Residential Real Estate
New York

Investment firms take aim at short-term rentals

Saluda Grade, WEG Capital picking up high-demand portfolios

From left: Sean Breuner, chief executive officer, AvantStay; Ryan Craft, chief executive officer, Saluda Grade (AvantStay, Saluda Grade, iStock)

From left: Sean Breuner, chief executive officer, AvantStay; Ryan Craft, chief executive officer, Saluda Grade (AvantStay, Saluda Grade, iStock)

Short-term rentals aren’t just for mom-and-pop owners anymore: Wall Street has taken notice of the market and are getting in on the game.

New York-based investment firm Saluda Grade is starting a venture to buy approximately $500 million worth of short-term rental property in conjunction with AvantStay, the Wall Street Journal reported. The firm will target acquiring properties within driving distance of population centers; AvantStay will manage the properties.

“There’s a lot more yield available in the short-term market,” Saluda Grade CEO Ryan Craft told the outlet. The company will also raise debt by selling mortgage bonds backed by the homes, which it claimed is the first vacation-rental mortgage securitization.

Saluda Grade isn’t alone. Startup Andes STR inked a deal with Chile-based investment firm WEG Capital to buy $80 million worth of short-term properties in the United States, according to the Journal.

The rise in investor interest follows sustained demand for short-term properties due to factors like rebounding tourism and remote work, plus the low interest rates that appear to make for strong investments. Local regulations are emerging, however, that could create challenges for investors that will likely need to purchase the properties on an individual basis.

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“Regulatory risk is a huge problem,” said Andes STR CEO Sebastian Rivas.

AvantStay is a strong believer in short-term rentals, basing its company around the concept. The company last year launched a brokerage arm, hiring real estate agents to help customers find secondary homes. At the time of the announcement, the company had more than 600 homes in its portfolio and planned to hire 200 agents within 12 months.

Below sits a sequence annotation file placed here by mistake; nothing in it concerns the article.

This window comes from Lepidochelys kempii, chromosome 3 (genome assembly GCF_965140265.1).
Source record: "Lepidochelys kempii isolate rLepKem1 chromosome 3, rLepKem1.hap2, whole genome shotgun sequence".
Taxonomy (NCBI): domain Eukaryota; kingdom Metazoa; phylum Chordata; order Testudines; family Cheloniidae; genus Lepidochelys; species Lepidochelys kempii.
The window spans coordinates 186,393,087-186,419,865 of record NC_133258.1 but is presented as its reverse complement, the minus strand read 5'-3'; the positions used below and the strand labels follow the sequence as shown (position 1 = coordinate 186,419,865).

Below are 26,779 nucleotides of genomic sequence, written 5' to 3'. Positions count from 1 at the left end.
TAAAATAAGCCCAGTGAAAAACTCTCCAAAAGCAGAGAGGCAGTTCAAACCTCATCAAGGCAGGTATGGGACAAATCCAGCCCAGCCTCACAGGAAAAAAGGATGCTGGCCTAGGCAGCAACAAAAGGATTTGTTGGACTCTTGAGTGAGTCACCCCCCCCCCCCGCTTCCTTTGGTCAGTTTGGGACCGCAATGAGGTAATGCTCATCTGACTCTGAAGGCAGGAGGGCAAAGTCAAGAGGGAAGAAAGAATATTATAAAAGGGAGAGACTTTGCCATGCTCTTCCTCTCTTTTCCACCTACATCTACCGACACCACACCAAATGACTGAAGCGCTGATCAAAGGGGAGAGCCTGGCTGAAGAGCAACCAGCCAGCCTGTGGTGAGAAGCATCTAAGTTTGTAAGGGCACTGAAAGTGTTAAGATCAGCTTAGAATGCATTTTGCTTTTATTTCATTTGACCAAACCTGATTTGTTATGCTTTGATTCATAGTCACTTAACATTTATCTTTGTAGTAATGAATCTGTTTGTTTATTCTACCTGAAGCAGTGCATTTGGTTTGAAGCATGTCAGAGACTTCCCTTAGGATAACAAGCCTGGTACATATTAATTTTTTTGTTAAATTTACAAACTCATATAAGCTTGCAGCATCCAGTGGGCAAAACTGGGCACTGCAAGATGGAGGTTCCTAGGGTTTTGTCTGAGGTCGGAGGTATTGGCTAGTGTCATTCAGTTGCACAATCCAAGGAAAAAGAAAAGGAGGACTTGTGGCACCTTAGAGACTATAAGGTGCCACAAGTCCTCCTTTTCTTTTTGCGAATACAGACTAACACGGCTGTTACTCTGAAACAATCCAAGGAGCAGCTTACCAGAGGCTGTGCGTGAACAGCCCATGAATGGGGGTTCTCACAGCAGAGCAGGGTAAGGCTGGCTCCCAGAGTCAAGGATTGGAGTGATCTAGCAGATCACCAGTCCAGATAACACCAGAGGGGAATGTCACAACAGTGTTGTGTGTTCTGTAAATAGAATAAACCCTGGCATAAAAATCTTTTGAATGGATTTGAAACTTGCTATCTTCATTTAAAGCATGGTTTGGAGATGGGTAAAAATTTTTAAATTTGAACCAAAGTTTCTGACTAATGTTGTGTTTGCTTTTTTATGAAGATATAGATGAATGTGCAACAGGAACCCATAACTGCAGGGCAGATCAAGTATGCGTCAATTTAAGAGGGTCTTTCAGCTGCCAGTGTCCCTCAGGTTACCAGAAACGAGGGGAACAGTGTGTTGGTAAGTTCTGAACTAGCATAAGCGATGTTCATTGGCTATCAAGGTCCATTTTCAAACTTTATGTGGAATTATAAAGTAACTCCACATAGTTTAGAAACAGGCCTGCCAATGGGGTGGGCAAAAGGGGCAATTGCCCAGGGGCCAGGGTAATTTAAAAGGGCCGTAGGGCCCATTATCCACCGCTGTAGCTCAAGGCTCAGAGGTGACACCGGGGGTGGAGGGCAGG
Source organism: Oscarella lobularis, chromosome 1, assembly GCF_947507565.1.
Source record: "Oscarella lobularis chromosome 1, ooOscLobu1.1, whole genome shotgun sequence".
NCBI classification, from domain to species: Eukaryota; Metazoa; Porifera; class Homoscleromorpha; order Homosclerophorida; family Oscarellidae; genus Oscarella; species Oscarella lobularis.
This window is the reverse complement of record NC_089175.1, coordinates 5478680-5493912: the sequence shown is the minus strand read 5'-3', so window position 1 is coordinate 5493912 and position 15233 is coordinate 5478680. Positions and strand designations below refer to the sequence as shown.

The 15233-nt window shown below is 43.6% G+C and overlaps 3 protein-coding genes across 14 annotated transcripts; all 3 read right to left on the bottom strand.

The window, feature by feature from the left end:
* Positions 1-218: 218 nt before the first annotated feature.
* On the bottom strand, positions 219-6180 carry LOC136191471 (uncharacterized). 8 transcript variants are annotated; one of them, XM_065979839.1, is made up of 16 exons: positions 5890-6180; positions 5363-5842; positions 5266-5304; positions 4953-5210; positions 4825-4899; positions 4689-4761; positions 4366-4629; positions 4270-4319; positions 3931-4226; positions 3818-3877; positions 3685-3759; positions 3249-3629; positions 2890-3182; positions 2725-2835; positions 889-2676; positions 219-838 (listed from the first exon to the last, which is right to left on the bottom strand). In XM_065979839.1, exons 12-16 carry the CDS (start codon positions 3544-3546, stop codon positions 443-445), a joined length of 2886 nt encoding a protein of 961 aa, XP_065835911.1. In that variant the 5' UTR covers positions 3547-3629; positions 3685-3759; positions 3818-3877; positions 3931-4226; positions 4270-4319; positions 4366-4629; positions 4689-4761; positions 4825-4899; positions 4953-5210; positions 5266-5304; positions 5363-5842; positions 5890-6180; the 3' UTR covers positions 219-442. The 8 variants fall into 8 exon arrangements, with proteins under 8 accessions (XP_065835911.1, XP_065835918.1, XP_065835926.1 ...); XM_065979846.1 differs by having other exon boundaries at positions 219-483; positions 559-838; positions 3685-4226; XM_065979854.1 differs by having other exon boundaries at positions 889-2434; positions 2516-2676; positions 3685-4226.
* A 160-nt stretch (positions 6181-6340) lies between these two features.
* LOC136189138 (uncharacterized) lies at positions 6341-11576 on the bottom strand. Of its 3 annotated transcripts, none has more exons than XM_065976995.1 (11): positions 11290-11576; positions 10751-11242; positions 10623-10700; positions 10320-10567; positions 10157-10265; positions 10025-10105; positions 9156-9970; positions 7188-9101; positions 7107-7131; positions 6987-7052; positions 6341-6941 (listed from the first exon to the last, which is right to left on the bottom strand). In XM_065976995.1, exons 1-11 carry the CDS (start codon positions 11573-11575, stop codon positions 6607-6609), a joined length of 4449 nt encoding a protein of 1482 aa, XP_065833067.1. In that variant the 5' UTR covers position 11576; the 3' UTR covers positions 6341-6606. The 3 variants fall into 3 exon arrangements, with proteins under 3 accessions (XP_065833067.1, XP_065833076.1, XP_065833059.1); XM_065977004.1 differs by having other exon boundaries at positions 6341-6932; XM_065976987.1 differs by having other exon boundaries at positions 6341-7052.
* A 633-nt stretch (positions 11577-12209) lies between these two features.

A slew of short-term rental companies made their public debut in recent months. Vacasa, Sonder and Inspirato all went public last year, each trying to capitalize on the surge in demand for stints at vacation properties. Ohio-based asset management company ReAlpha also plans to spend as much as $1.5 billion in the market, enough to purchase almost 5,000 homes.

Early in 2021, short-term rental demand was surging well past pre-pandemic levels, helping investors earn plenty of revenue. Demand for vacation homes beyond the short-term rental market is also strong, as it was 87 percent above pre-pandemic levels last month, according to Redfin.

[WSJ] — Holden Walter-Warner

COMPANIES AND PEOPLE

Tags
Residential Real Estate
New York

Investment firms take aim at short-term rentals

Saluda Grade, WEG Capital picking up high-demand portfolios

From left: Sean Breuner, chief executive officer, AvantStay; Ryan Craft, chief executive officer, Saluda Grade (AvantStay, Saluda Grade, iStock)

From left: Sean Breuner, chief executive officer, AvantStay; Ryan Craft, chief executive officer, Saluda Grade (AvantStay, Saluda Grade, iStock)

Short-term rentals aren’t just for mom-and-pop owners anymore: Wall Street has taken notice of the market and are getting in on the game.

New York-based investment firm Saluda Grade is starting a venture to buy approximately $500 million worth of short-term rental property in conjunction with AvantStay, the Wall Street Journal reported. The firm will target acquiring properties within driving distance of population centers; AvantStay will manage the properties.

“There’s a lot more yield available in the short-term market,” Saluda Grade CEO Ryan Craft told the outlet. The company will also raise debt by selling mortgage bonds backed by the homes, which it claimed is the first vacation-rental mortgage securitization.

Saluda Grade isn’t alone. Startup Andes STR inked a deal with Chile-based investment firm WEG Capital to buy $80 million worth of short-term properties in the United States, according to the Journal.

The rise in investor interest follows sustained demand for short-term properties due to factors like rebounding tourism and remote work, plus the low interest rates that appear to make for strong investments. Local regulations are emerging, however, that could create challenges for investors that will likely need to purchase the properties on an individual basis.

Read more

“Regulatory risk is a huge problem,” said Andes STR CEO Sebastian Rivas.

AvantStay is a strong believer in short-term rentals, basing its company around the concept. The company last year launched a brokerage arm, hiring real estate agents to help customers find secondary homes. At the time of the announcement, the company had more than 600 homes in its portfolio and planned to hire 200 agents within 12 months.

A slew of short-term rental companies made their public debut in recent months. Vacasa, Sonder and Inspirato all went public last year, each trying to capitalize on the surge in demand for stints at vacation properties. Ohio-based asset management company ReAlpha also plans to spend as much as $1.5 billion in the market, enough to purchase almost 5,000 homes.

Early in 2021, short-term rental demand was surging well past pre-pandemic levels, helping investors earn plenty of revenue. Demand for vacation homes beyond the short-term rental market is also strong, as it was 87 percent above pre-pandemic levels last month, according to Redfin.

[WSJ] — Holden Walter-Warner

COMPANIES AND PEOPLE

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